Additonally there’s a well established discussion of the history of war photography which vastly broadens the issues. Obviously, depending on who—which side—is viewing them, civilian casualties can be interpreted as regrettable “collateral damage” or “brutality”; battlefield deaths can be read as “heroic sacrifice” or “wasted losses.” And the larger role of media gatekeeping pertains. We know well that images of Iraqi civilian suffering were kept out of the media in the years preceeding the second Gulf war, just as horrifying battlefield deaths were erased from the visual record of the first Gulf war.
And the topic begs for elaboration. What was the use and function of WW2 atrocity photos such as the Japanese assault on Nanking civilians. Did the Nazis take photographs in the concentration camps? (Perhaps not, we remember the documentary images of the camps at liberation; what would have been the point of images earlier?). What of the images of Mussolini’s body, or collaborators with the losing side at the end of the war? And the famous Vietnam image of a street execution, or self-immolating Buddhist monks, or napalm victims fleeing US attacks?
The Abu Ghraib images have at least a double valance. While Eisenman understandably regrets that they were for the most part ideologically absorbed in the US, he neglects that they have been read precisely opposite in the rest of the world, particularly the Muslim world. While they appeared after Eisenman finished his book, analytic films such as Taxi to the Dark Side and Standard Operating Procedure recontextualize the photos in the political direction he seeks.
Eisenman also plays down one of the explicit purposes of the photos, which was direct humiliation of prisoners whose faces were visible and thus identifiable. They were told that the photos would be shown in their home locales and thus they would never be able to return with any personal or familial dignity. The psychological effect intended to convince the prisoners they had no future and thus should confess and collaborate.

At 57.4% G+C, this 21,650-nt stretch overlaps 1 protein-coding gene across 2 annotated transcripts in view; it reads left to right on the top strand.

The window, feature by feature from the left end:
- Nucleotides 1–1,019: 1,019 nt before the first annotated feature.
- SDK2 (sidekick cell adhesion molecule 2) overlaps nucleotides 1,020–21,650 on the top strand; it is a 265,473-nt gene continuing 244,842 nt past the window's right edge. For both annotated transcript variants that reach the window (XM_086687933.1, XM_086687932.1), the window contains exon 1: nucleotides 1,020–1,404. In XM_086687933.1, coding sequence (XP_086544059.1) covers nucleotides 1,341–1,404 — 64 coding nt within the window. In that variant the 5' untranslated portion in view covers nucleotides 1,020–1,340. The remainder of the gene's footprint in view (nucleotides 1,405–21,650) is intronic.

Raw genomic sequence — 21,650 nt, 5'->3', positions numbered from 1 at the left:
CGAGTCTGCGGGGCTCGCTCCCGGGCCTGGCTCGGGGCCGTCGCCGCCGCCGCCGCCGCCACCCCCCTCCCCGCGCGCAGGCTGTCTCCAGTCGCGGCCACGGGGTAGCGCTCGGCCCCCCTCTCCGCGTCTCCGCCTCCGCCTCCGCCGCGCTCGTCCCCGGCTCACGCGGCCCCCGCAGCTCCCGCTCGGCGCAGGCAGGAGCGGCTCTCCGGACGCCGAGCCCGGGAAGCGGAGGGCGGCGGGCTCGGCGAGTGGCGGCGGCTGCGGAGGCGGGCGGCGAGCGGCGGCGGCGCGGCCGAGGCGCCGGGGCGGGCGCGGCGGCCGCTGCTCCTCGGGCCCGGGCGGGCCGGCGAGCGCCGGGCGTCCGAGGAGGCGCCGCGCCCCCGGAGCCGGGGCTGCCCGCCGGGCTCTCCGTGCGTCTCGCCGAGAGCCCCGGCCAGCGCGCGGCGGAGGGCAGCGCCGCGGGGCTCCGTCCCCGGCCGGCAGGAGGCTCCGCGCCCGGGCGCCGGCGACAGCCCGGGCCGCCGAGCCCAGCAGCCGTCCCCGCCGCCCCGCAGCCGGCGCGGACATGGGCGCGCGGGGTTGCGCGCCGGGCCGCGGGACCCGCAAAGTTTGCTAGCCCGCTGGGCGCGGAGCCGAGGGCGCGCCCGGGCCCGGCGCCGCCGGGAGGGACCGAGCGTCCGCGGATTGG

Eisenman’s more basic argument seems to be, from his brief “afterward,” a quarrel with the dominant narratives of Western art history, particularly development, progress, and the idolization of Europe. But along the way, he falls into thoughtless editorializing that reveals his own elitism. Cleverly, he labels the prison guards “Right-wing Deleuzians…desiring–machines stymied in familial, social and economic spheres at home, but let loose in Iraq.” (109)
How precisely does Eisenman know England’s “repressed desires”? One could, based on the Wikipedia entry for England (which seems like the apparent source for Eisenman’s speculation), also note that she joined the Reserves to get money for college, and that given the charges she faced and her defense and interviews she gave before and after her court martial, that she was directed by others, particularly her boyfriend Grener, to appear in the pictures, and that she was reluctant, but “didn’t want to lose him.” That’s a somewhat different motivation, than Eisenman’s rearticulation of Adorno’s Authoritarian Personality, one quite well thought through by feminists. The Abu Gharib Effect makes an interesting start on analysis of the prison photos, but there’s much more to be said.